Thursday, August 26, 2010

Chinese Tea Eggs

One of my favorite traditional Chinese preparation of eggs is Chinese Tea Eggs, also known as 茶叶蛋 (cháyèdàn). While hard-boiled eggs are normally flavorless with a dry yolk, Chinese tea eggs are beautifully marbled and delightful to the eye, aromatic, and delicious and full of intense flavor. They are also not difficult to prepare, and you can refrigerate them for a few days and eat them whenever you want.

The idea is to hard-boil regular chicken eggs -- supermarket-bought ones will do -- until they are about 75% done. You can use any type of eggs (I used a mixture of chicken eggs and quail eggs, as you can see above), but chicken eggs are larger and provide more food for your effort. Then, the eggs' shells are cracked carefully with the back of a spoon, and the eggs are marinated in a simmering mixture of soy sauce, black tea leaves, star anise, sugar, and other optional ingredients. The main items in the marinade are the four ingredients mentioned above, but you can add whatever you want to customize the flavor and aromatics as you wish. Some optional ingredients can include cinnamin stick, cracked black peppercorns, or orange zest. You can imagine the possibilities.

Chinese Tea Eggs - 茶叶蛋 (cháyèdàn)

6 eggs (chicken or quail eggs)
3 tea bags of black tea
1 cup soy sauce
1 tablespoon salt
1 tablespoon sugar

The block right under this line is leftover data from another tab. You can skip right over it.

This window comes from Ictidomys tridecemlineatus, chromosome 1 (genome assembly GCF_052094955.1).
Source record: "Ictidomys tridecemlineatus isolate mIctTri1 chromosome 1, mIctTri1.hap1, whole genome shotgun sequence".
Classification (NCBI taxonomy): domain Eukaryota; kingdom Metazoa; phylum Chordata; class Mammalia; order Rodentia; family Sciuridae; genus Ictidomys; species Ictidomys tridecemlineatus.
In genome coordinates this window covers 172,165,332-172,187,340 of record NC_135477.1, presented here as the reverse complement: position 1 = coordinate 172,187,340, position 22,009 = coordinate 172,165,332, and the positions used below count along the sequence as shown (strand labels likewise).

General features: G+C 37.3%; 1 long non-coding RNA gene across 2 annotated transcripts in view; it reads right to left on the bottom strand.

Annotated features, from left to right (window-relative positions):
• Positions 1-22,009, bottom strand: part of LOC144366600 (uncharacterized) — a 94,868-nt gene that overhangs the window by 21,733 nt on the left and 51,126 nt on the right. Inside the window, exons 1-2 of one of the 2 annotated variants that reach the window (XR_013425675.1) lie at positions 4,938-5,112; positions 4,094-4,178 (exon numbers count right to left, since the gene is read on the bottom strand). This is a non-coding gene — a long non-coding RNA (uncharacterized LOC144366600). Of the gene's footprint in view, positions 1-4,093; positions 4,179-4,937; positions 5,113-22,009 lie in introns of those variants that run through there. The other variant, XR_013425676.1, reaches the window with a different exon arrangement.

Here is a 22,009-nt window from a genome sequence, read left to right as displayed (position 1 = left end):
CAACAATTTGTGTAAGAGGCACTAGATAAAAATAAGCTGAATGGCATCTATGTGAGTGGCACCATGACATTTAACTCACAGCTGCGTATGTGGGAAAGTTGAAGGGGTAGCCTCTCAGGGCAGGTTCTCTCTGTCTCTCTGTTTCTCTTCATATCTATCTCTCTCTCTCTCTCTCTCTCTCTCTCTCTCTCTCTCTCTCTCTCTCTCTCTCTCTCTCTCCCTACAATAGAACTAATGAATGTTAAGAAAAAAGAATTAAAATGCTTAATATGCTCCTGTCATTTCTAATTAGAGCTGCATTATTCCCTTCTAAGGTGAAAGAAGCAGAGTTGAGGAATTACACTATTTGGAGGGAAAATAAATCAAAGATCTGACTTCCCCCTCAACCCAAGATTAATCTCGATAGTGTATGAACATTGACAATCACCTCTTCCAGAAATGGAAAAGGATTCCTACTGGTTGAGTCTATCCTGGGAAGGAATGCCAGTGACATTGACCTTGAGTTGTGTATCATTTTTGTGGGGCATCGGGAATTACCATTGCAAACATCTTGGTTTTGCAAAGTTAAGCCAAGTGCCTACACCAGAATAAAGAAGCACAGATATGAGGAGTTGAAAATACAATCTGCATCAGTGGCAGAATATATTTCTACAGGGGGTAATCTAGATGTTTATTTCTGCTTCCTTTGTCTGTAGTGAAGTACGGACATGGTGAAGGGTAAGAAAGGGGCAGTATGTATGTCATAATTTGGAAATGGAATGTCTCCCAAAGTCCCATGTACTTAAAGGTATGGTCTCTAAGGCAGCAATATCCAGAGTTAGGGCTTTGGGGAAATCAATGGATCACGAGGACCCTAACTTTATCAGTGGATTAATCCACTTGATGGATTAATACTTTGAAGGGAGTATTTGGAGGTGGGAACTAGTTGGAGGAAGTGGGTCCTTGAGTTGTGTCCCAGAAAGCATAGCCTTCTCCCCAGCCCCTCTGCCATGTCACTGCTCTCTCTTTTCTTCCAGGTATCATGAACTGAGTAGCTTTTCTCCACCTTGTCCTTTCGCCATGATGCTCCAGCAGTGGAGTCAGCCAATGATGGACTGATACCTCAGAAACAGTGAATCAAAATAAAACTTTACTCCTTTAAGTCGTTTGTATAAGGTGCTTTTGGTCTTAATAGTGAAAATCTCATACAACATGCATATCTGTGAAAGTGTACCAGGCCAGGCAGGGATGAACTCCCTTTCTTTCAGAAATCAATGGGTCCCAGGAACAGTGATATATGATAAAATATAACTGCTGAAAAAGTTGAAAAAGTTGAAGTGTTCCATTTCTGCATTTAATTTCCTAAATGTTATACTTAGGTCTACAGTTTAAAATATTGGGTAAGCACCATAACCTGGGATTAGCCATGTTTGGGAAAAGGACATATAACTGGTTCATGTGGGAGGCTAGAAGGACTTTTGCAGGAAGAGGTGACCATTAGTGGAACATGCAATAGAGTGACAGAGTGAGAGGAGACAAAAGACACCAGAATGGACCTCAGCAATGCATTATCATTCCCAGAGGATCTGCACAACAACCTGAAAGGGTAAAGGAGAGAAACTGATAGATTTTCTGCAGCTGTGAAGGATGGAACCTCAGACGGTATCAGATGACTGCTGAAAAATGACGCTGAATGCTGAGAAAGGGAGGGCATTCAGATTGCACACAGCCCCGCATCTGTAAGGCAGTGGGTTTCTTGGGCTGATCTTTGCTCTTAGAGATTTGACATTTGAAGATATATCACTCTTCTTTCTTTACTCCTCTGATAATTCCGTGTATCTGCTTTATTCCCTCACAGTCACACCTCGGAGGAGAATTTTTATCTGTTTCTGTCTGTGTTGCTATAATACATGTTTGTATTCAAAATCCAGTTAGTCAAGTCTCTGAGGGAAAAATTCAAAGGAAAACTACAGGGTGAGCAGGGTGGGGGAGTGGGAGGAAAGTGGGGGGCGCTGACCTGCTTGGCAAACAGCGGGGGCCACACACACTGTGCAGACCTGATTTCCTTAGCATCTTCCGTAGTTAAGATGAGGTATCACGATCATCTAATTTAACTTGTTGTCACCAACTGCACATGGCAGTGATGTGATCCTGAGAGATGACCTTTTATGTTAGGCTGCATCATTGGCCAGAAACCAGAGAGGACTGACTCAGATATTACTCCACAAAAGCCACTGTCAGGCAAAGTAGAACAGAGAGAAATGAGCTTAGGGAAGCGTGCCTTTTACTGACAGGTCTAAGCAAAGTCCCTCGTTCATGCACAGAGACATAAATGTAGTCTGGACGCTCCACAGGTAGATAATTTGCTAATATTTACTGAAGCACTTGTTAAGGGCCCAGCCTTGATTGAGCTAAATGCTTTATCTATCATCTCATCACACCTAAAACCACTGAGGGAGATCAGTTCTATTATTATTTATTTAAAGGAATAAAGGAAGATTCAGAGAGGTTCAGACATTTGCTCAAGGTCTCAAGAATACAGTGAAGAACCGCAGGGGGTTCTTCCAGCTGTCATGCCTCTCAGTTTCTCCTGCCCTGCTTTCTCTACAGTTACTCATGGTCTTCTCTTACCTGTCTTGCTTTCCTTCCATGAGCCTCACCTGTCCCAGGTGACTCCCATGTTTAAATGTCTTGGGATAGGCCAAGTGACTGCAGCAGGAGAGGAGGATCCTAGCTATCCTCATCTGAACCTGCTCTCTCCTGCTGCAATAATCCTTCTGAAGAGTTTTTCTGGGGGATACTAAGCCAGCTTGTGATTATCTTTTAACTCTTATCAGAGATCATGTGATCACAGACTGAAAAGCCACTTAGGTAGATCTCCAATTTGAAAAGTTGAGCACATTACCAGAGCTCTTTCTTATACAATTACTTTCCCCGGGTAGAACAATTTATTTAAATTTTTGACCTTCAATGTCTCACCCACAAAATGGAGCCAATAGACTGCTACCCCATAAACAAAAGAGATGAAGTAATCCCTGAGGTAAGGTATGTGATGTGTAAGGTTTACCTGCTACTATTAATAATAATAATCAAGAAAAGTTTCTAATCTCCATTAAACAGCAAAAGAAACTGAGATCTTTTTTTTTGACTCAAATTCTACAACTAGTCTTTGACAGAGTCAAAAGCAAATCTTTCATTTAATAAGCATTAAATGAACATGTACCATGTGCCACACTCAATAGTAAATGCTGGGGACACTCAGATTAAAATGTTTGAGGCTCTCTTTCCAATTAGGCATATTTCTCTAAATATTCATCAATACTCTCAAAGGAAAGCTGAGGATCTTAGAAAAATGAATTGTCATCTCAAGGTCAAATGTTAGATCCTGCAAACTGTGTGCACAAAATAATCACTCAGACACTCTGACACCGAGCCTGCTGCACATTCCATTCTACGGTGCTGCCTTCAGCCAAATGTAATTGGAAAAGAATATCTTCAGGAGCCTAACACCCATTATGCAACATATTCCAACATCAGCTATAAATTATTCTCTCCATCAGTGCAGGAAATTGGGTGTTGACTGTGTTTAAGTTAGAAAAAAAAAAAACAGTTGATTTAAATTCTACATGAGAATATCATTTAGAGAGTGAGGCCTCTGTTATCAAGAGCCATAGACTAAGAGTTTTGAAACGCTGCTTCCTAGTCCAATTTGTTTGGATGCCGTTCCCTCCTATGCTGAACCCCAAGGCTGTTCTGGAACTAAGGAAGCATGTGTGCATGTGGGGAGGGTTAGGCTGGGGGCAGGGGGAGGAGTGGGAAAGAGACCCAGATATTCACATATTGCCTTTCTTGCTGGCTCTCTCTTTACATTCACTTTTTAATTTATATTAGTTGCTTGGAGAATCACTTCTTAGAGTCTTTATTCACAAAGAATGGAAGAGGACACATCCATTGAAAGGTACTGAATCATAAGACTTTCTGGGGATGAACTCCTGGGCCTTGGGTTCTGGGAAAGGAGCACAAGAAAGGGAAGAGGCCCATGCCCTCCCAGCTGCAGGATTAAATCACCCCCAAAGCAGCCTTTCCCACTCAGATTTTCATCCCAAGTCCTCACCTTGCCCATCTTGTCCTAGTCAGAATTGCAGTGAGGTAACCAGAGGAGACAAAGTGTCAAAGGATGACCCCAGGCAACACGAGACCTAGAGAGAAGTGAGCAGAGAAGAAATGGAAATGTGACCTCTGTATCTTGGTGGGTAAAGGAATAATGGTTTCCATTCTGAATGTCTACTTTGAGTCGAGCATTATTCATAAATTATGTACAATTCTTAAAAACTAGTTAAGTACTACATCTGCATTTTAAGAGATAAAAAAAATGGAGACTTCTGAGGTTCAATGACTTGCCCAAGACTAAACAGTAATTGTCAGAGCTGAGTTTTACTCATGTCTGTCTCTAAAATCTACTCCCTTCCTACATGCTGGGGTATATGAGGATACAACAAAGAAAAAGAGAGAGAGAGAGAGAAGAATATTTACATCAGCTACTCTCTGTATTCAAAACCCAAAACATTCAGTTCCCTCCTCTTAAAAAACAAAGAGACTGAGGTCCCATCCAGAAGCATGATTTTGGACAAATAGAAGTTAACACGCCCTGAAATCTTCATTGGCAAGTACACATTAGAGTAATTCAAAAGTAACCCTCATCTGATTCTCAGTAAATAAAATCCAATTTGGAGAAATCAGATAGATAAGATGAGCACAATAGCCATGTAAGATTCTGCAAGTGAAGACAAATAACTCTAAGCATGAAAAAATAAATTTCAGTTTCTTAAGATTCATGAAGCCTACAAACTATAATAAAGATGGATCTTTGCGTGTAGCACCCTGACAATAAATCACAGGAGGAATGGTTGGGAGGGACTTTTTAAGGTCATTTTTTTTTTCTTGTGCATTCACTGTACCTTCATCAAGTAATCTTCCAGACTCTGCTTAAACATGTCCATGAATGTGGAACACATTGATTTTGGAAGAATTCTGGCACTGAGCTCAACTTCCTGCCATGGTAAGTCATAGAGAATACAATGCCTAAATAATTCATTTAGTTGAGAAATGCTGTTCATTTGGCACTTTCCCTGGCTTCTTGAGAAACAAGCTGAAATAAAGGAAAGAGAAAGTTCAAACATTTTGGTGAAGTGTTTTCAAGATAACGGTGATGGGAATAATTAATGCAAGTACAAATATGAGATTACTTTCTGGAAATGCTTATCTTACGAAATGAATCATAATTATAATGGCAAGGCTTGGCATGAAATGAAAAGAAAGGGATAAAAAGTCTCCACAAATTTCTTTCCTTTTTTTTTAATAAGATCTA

6 pieces star anise
1 cinnamon stick
1 teaspoon cracked black peppercorn (optional)
2 to 3 strips dried mandarin peel (optional)

1. Submerge the eggs in a pot with cold water. Bring the water to a slow boil, then lower heat to simmer for about 3-5 minutes. Remove eggs from heat and allow to cool (or run them under cold water). Once they are cool enough to handle, take the back of a spoon and crack the shell all over. The more cracks, the more the marinade will penetrate the shell, and the more flavorful the resulting egg will be.

2. Return the eggs to a clean pot, and add the rest of the ingredients. Bring liquid to a boil and simmer for 1-3 hours, or even longer, for more intense flavor and color. Add water if level gets too low.

3. Remove from heat and peel egg immediately before serving. You can store them in the refrigerator for a cold snack.

1 comment:

  1. i remember the time when you ate a dozen in one sitting!